“SLOW IS SMOOTH, SMOOTH IS FAST.”
A saying I learned a long time ago when I joined the infantry. The concept is relatively simple. In order to become fast we must be smooth, and in order to be smooth we must slow down. It’s reverse engineering by definition. Breaking down speed to see how it’s achieved. It sounds counter productive on the surface but there’s actually some serious advantages to it. Fighting faster is what we want to achieve but how is that done?
Fighting faster is great but only if your technique is proficient. Slow is slow, and fast is fast. That’s the reality. We say “slow is smooth, smooth is fast” because that’s how you build up speed combined with effective technique. If you dive straight into fast is fast training you will often skip over the critical details that will result in subpar performance, and subpar performance in some situations could cost you your life, or someone else’s.
The action of going slow and smooth is how you develop your fundamentals. If you lack fundamental proficiency you may be fast, but ineffective. Training for speed without technique invites self sabotage.
Another term we hear a lot is “practice makes perfect”. While this is partially true, it’s only perfect practice that makes perfect. You have to be careful what you practice. You could be getting really good at the wrong thing. Conor Mcgregor said it well after his fight with Jose Aldo. “Precision beats power, timing beats speed.” This relates to the concept of slow is smooth and smooth is fast. Precision and timing being the often overlooked aspects when training fast. This is why when you slow down you start to focus on the fundamentals that matter.
This doesn’t go to say that you shouldn’t train fast and train to be fast. Again, slow is slow, and fast is fast. You just want to ensure you train slow and smooth to develop effective technique before you focus on training fast. It’s like building blocks.
Isolating the fundamental movements and making each individual one proficient will lead to being both fast and effective. Whether you’re hand to hand fighting, or in a gunfight. Fighting faster is ideal, but only if it’s effective. Lucas Botkin of T Rex Arms has a phenomenal breakdown on fundamental isolation and it’s importance. Check it out below.
So when you think about fighting faster don’t forget that proficiency matters just as much. You should build up your speed with the fundamentals as the priority, not the speed itself. The reason smooth is fast, especially in relation to gunfighting is because there’s so many fundamentals that come together to form the outcome. If you focus on being fast rather than smooth you fumble mags, forget to charge your weapon, fail to defeat your garment, etc. You can see how this would easily translate into hand to hand combatives as well.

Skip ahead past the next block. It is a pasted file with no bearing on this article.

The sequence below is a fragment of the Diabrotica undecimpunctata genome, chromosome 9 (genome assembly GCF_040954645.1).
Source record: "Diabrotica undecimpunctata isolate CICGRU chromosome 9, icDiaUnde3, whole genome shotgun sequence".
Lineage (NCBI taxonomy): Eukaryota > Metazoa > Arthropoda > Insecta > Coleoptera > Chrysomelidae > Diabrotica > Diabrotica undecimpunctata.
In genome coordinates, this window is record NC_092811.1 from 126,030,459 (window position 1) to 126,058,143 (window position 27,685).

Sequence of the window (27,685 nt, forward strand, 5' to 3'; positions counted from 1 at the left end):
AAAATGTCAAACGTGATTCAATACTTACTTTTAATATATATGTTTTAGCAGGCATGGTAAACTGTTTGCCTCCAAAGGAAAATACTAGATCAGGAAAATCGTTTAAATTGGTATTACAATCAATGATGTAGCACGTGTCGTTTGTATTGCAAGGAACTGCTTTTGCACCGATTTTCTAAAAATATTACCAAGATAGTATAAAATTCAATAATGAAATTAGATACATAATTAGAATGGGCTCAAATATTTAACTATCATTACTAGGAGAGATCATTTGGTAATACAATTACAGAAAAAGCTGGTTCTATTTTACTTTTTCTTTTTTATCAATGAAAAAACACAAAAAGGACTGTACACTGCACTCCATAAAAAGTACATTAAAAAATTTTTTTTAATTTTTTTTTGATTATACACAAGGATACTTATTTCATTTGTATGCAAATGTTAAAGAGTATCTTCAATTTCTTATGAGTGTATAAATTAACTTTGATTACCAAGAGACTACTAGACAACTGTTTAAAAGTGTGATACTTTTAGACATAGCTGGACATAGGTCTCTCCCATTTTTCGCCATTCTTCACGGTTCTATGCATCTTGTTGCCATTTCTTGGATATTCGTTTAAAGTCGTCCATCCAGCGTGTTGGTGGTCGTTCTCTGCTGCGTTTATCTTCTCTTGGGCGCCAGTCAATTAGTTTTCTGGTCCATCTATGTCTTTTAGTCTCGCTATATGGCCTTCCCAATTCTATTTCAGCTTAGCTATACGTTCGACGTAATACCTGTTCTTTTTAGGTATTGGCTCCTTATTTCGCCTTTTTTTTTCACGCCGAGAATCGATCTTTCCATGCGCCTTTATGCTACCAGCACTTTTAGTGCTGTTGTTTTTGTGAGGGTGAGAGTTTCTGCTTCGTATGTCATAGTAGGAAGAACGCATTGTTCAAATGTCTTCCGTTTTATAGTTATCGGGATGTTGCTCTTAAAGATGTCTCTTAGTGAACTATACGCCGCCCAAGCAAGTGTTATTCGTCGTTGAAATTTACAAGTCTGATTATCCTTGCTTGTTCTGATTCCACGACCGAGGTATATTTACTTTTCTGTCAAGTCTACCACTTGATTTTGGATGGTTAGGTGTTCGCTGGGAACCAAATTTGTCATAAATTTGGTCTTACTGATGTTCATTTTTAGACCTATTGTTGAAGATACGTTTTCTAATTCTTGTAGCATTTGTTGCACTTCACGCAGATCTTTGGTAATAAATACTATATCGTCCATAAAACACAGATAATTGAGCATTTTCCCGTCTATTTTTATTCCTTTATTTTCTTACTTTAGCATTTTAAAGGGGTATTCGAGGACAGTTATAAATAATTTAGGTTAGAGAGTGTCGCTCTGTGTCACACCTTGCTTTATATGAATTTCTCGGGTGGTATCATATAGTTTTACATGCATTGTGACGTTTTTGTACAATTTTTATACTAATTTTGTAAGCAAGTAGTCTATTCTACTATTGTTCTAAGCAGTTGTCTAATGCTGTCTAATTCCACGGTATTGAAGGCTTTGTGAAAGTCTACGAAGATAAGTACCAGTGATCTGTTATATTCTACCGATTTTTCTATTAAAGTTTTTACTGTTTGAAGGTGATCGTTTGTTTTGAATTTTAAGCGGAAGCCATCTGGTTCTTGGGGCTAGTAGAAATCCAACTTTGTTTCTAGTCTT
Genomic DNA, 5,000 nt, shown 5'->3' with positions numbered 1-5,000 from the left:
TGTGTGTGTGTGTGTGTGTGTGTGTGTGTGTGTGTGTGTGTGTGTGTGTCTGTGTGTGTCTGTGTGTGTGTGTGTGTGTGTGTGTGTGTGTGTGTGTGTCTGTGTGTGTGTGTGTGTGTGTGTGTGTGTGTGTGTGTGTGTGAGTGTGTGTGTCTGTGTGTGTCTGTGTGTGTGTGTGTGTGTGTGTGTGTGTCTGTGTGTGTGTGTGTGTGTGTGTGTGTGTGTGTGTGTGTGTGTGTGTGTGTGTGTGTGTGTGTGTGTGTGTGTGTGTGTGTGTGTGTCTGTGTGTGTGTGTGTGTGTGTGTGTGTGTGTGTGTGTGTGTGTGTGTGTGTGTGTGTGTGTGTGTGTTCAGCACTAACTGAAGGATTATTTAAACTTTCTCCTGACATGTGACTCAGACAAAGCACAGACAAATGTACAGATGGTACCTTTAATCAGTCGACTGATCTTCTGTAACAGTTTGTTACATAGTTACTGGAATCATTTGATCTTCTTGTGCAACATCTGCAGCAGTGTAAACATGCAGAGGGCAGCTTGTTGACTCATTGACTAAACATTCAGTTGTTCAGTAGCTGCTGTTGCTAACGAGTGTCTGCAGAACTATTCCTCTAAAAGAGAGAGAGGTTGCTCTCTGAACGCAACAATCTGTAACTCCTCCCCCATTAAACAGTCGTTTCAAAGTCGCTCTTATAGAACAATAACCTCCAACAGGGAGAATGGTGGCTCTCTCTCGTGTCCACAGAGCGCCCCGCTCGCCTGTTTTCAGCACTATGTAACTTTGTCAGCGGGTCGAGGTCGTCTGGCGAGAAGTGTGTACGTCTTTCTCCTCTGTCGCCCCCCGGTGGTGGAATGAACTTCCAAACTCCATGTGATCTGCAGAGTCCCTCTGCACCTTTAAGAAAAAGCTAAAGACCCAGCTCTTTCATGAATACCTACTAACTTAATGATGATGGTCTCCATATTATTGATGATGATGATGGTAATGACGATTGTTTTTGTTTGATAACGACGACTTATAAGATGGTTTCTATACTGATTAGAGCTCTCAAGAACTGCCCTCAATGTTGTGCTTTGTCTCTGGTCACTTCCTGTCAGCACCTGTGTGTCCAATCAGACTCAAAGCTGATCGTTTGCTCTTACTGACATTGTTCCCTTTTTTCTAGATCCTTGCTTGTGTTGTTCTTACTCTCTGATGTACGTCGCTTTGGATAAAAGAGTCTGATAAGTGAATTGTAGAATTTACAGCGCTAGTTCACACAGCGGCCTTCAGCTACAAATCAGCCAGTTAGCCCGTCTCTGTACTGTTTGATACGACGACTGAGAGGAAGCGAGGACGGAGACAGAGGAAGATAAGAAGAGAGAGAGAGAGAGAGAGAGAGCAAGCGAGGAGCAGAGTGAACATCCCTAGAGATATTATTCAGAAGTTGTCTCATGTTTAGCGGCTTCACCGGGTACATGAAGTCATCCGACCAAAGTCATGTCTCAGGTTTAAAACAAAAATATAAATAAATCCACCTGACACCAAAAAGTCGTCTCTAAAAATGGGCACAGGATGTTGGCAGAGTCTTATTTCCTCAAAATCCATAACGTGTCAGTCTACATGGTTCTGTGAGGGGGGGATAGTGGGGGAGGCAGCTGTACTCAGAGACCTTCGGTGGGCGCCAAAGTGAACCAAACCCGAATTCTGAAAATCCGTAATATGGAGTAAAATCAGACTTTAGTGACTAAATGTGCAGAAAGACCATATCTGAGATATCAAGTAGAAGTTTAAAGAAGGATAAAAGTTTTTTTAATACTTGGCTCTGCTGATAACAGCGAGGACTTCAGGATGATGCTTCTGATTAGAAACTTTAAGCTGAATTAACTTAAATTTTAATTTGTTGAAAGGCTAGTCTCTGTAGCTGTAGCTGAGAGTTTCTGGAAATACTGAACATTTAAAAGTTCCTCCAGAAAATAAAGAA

HERE’S 3 TACTICS FOR FIGHTING FASTER EFFECTIVELY
Tip #1 – Violence of Action
Violence of action means the unrestricted use of speed, strength, surprise, and aggression to achieve total dominance against your enemy. It’s important to understand this and how it affects people. Fighting faster doesn’t necessarily mean that you can simply punch, kick, or present your weapon faster than your adversary. It means you’re also faster to a position of dominance. So this is what you should also be thinking about when fighting faster.
Your opponent is normally just going to be worried about overwhelming you with strength and speed. You can avoid this by allowing them to think they are doing just that while you are strategically positioning yourself for dominance. For example, when they barrage you with fast combination punches you sneakily shoot for a double leg takedown resulting in you on top in a dominant position. In doing this, you were effectively fighting faster, although your opponent’s general speed might have technically been quicker than yours.
Tip #2 – Weaponizing The Flinch
The flinch period is an often overlooked natural transitional period that goes untrained. When we are startled, we flinch. It’s a natural human response. Learning how to weaponize this period is something to consider. Tony Blauer has a great training video with Shane Fazen from Fight Tips. It’s a long one but it has very detailed information on this concept.
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Bonus Tip #4 – Tribe Life
Fighting faster is what we’re talking about here, but being prepared to fight whatever life throws your way is the goal. Here at MASK we try to create resources and training to help you do that. Our Warrior Tribe will get you fighting faster on all fronts in life. From survival and bushcraft skills, to fitness, combatives, and life in general. Our Tribe of Warriors is actively saving and changing lives in positive ways across the globe. Why not yours?
Having a Tribe behind you that will not let you fall is a critical component that’s helped me in more ways than I can explain. It will do the same for you too.
Our objective here is to provide higher caliber resources and information that enhance your preparedness in all aspects. If you’re enjoying the content you get from MASK and want to help support our mission please consider becoming a member of our elite community that we call the Warrior Tribe.
Comprised of those most serious about preparedness, our Tribe will help you take your survivability to the next level through active training, accountability, and advanced resources. Our organization is rapidly growing and we would love to see you become a bigger part of it.
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